DIY Textbooks With iBooks Author

» 22 January 2013 » In Ed Tech, Guest post, History / DBQ's, How To, Leadership, Publishing, Teachers »

textbook screenshotA recent article in the Pittsburgh Post-Gazette caught my eye. “North Hills Teachers Write a Textbook for Online Curriculum”

In eighth-grade social studies classes at North Hills Junior High School, there’s no sleeping through videos, no hiding in the back of class to avoid being called upon and no student excuses about forgetting the textbook, notes or class materials. That’s because just about everything students use for class is online, including the textbook, which was written this past summer by social studies teachers Rich Texter, Joe Welch and Larry Dorenkamp. It was edited by reading teacher Jill Brooks, who made sure it was written at the appropriate reading level. The result is the students spend their class time multitasking with technology… More

The best way to motivate our students was to get rid of traditional textbooks.

I invited the Rich Texter, one of the project teachers / textbook developers, to do a guest post on the project. He kindly supplied some screenshots and the following post. (Note: the textbook is not available on iTunes). Rich on Twitter

Textbook sidebarTwo years ago, Larry Dorenkamp was thinking about how cool it would be to teach in a classroom that enabled him to teach his students about Social Studies, and have the kids excited about learning it. In his opinion, the best way to do that would be to get rid of the traditional textbooks and jump on the technology train. So, Mr. Dorenkamp approached the Assistant Superintendent for Curriculum Assessment and Special Programs, Dr. Jeffrey Taylor, about the possibility of using a classroom set of MacBooks, instead of a traditional textbook. It turns out that Dr. Taylor was very intrigued by making the 8th grade social studies classroom a digital learning environment. After the initial meeting, we–the three 8th grade social studies teachers (Mr. Richard Texter, Mr. Joseph Welch, and Dorenkamp)–sat down with Dr. Taylor and the building principal, Beth Williams, for an informal discussion. We discussed our vision of how this digital classroom would look and how it would function. Dr. Taylor wanted to ensure that the learning needs of the students would be met, as well as–if not at a higher level–than in a traditional classroom. The vision was that this would allow the students to more freely explore the 8th grade curriculum, increase student engagement, enhance understanding, and critical thinking skills. Dr. Taylor had discussions with the school board about a pilot program of a Digital Based social studies classroom. The board approved the program and purchase three classroom sets of MacBooks and iPad 2’s for our classroom. The three social studies teachers collaborated, throughout the school year, to create activities that would engage students, while allowing them some options in choosing what they do. We also worked to build assessments that would allow students to do more than just measure memorizing dates, places and facts.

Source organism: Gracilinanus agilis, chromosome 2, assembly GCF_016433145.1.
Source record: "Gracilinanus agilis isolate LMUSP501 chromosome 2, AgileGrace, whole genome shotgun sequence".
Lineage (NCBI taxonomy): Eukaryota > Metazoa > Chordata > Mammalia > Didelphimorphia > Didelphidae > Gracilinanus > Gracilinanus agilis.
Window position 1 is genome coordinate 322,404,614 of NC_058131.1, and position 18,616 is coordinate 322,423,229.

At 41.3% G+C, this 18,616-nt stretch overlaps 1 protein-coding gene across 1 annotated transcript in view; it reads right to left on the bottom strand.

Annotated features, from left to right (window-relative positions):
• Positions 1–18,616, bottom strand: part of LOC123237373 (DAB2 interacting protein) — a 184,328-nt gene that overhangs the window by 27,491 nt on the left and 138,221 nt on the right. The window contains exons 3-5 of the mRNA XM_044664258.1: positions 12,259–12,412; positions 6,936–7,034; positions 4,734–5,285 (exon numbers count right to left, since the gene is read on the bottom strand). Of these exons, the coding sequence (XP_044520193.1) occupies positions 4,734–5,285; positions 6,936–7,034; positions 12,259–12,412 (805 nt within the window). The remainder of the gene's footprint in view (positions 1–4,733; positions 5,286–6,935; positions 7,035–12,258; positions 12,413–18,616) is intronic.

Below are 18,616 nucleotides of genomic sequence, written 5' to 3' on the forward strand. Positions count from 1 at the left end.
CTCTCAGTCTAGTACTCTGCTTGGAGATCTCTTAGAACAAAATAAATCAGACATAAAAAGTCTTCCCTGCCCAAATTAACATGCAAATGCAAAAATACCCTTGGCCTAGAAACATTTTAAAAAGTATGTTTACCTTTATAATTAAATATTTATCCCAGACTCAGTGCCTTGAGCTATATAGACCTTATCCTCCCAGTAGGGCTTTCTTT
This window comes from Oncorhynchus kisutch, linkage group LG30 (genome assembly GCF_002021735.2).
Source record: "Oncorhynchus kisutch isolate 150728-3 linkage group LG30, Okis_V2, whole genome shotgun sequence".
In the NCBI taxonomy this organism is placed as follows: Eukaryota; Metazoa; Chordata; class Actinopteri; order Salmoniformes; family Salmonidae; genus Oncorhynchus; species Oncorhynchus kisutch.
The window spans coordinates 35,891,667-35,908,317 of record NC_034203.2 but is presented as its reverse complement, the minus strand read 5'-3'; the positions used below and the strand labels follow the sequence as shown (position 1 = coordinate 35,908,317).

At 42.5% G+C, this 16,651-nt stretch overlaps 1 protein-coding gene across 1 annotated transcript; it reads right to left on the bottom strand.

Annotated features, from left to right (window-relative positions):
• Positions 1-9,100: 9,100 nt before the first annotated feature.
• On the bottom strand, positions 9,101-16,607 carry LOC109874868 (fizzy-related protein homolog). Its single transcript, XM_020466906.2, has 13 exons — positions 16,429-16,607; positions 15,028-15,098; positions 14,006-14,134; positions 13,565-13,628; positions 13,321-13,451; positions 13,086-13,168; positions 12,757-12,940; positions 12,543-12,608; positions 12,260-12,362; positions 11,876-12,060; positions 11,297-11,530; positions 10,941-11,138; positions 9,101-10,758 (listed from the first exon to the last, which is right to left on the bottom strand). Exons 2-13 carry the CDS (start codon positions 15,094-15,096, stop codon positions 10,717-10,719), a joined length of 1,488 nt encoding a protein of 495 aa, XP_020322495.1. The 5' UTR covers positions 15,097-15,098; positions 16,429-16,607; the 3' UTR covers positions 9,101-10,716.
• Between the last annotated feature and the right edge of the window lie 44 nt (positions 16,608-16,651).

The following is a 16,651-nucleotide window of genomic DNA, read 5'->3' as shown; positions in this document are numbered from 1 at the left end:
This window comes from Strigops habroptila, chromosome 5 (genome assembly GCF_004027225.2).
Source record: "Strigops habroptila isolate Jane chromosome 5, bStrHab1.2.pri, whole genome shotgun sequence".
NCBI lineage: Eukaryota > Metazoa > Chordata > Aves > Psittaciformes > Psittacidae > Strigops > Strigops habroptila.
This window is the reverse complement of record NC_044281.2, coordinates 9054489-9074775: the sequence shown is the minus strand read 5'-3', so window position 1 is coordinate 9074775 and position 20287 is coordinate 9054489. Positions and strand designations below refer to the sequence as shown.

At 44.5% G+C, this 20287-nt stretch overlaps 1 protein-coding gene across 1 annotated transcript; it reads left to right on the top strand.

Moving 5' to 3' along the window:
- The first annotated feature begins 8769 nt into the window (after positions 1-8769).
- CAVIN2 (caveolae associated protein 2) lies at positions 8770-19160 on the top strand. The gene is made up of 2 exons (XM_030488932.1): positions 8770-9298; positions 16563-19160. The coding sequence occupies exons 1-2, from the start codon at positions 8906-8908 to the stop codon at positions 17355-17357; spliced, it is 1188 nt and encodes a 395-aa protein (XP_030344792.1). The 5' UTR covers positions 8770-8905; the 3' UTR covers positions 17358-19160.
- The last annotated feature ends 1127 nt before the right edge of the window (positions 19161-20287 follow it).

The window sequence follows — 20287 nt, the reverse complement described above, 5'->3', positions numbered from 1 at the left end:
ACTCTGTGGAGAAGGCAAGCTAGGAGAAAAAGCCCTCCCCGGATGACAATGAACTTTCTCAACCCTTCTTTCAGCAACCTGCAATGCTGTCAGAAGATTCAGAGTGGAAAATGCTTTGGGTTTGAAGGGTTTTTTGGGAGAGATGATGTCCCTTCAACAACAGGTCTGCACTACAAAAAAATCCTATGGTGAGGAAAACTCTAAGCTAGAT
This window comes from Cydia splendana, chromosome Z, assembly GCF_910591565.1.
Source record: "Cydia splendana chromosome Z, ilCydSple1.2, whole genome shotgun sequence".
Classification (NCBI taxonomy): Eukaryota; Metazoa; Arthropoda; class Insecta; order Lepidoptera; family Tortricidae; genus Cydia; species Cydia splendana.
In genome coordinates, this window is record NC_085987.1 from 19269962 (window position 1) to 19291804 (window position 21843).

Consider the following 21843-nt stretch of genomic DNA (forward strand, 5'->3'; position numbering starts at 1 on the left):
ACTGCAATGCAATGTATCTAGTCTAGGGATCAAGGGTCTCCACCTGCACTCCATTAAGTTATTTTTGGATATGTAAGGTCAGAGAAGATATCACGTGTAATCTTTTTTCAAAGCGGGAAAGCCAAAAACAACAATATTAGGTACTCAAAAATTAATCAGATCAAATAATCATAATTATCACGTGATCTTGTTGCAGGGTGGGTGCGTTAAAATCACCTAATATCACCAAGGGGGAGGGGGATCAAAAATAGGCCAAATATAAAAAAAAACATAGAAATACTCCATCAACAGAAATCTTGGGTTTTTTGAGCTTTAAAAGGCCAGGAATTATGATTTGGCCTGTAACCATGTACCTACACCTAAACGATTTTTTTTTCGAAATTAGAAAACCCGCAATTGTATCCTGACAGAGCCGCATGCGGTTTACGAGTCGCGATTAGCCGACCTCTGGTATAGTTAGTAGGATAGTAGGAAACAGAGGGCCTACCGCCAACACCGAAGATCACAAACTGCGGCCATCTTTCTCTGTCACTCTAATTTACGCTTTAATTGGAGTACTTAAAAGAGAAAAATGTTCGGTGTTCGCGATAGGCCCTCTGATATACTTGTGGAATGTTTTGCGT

We can tailor our book to regional history. Plus, we can update it whenever we want.

When Apple came out with its iBook Author, we decided to write a 8th grade text that was custom-made for OUR students. We liked the idea that the book would be aligned to our curriculum at North Hills, and that it could be aligned to the state-specific standards that we need to cover, in Pennsylvania. Instead of using a book that was written to be marketable to big text book states like California and Texas, we wanted to provide the students with information that was more pertinent to Pittsburgh and Pennsylvania; we wanted to engage our students.